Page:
Early train and the Goteik Viaduct

Monday, August 08, 2016
Hsipaw, Myanmar
Despite a relatively early night it still felt like we hardly had any sleep at all. We were up at 2:30am and at the front of our digs ready to share a taxi to the train station by 3:15am. Traveling round Myanmar is ridiculous, an experience in itself for sure but it takes so long to get anywhere in this country due to the lack of infrastructure. Our train was due to leave at 4am and we had be at the station for 3:30am ready to board.

As we neared the station we ascended the ramp roadway which takes you up one floor to where the ticket office is before you descend the stairs back down to the platform at ground level . As we did I noticed all the sleeping bodies at the side of the ramp. The day before when we had walked round to buy our tickets there were quite a few street stalls set up selling general tourist fare. Sun glasses, headphones, phone chargers etc and all these people whose stalls we had passed were obviously permanent residents of their pitch. Fold up sun loungers lined the side of the road with everyone sound asleep next to cardboard boxes full of their wares ready to sell the next day. People who had cheerily greeted you the day before trying to tempt you to buy a a pair of copy Ray-bans for $1 were now camped out asleep in the exact same spot. As we grabbed our bags from the taxi and wandered across to the stairs to head down to the platform there were several bodies dotted about, sound asleep, small family groups with several children. As we reached the platform below it was even more evident. Many people sound asleep on the platform covered in blankets. They even had freshly lit mosquito rings near to them to ward of the flying scourge of Asia . This was these peoples lives, their only life, to live and scratch some sort of life at the train station. The people shared their living and bedroom with several dogs whose home was also at the station. It's quite a sobering sight as you settle into your seat on the train all excited for what lies ahead on your train journey. These people have no journey other than to maybe head across to the next platform or upstairs to beg or sell their small cheap wares next to the ticket office.

As the clock hit 4am in true old British style the green flag was raised, the whistle blown long and hard and the train stretched itself out like a waking snake to the sound of metal on metal before slowly grinding forward. Slowly it creeped forward, the lines and points bent over the years and with the heat, forcing the engine to keep it's speed to a slow crawl until it had finally left the city.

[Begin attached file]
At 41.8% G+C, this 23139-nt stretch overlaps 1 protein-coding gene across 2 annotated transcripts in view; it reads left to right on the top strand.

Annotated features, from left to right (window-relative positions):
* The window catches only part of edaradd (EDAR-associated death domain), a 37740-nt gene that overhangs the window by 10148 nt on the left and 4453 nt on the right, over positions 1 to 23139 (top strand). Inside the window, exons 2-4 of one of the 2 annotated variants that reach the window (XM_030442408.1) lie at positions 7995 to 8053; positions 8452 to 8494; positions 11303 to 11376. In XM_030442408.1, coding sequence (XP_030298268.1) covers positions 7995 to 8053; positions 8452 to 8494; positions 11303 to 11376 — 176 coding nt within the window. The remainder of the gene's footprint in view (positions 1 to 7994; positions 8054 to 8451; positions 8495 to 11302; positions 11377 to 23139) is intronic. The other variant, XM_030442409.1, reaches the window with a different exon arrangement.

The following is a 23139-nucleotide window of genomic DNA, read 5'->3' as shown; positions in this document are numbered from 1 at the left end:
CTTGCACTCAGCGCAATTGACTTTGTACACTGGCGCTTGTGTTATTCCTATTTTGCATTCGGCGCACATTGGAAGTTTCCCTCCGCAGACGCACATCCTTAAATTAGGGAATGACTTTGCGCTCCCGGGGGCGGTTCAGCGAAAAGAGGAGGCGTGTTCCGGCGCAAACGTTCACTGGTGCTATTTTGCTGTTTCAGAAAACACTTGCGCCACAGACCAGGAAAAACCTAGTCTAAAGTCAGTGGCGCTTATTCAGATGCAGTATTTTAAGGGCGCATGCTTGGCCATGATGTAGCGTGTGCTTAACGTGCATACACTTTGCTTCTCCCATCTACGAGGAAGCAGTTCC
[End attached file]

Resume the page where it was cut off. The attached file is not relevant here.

It took a good hour to clear the suburbs of Mandalay despite the city being quite small . Crossing many roads and junctions before eventually breaking free of the aging concrete and slowly gathered speed into the dark night of the countryside. At this point we were reminded of our earlier train from Yangon to Bagan. When we boarded in the city the carriage was fairly clear of the local wildlife. Once out in the countryside with the artificial lights lit up like some kind of homing beacon the carriage turned into David Attenborough's wet dream. Dragonflies were on some kind of kamikaze mission, the floor littered with bodies somehow but as the the sky lightened for sunrise they slowly snuck off back into the lush green of the fields.

We could have easily tried to grab more sleep, drained from the early start but this is one of the the scenic train journeys in the world and we didn't want to miss the sunrise as we slowly started to make the climb up in to the hills of the Shan state. It didn't feel like long before it was full day light and we hit the series of cleverly designed switchbacks that help the train ascend a good altitude over a short distance . The train slowly came to a halt before reserving back on itself and steering off after a quick change of points up another a climb. Then not long after another stop, change of pints and another forward stretch again up a separate line of track. It repeated this several times until it had reached the summit without really gaining any forward ground. As we hit the last switchback a big group of very young school children hopped on and scattered themselves amongst the various carriages all bound for the school at the next village. They are obviously used to tourists traveling this line and once all the seats were filled they gleefully flung themselves onto the lap of the nearest passenger to sit out the rest of the ride in comfort.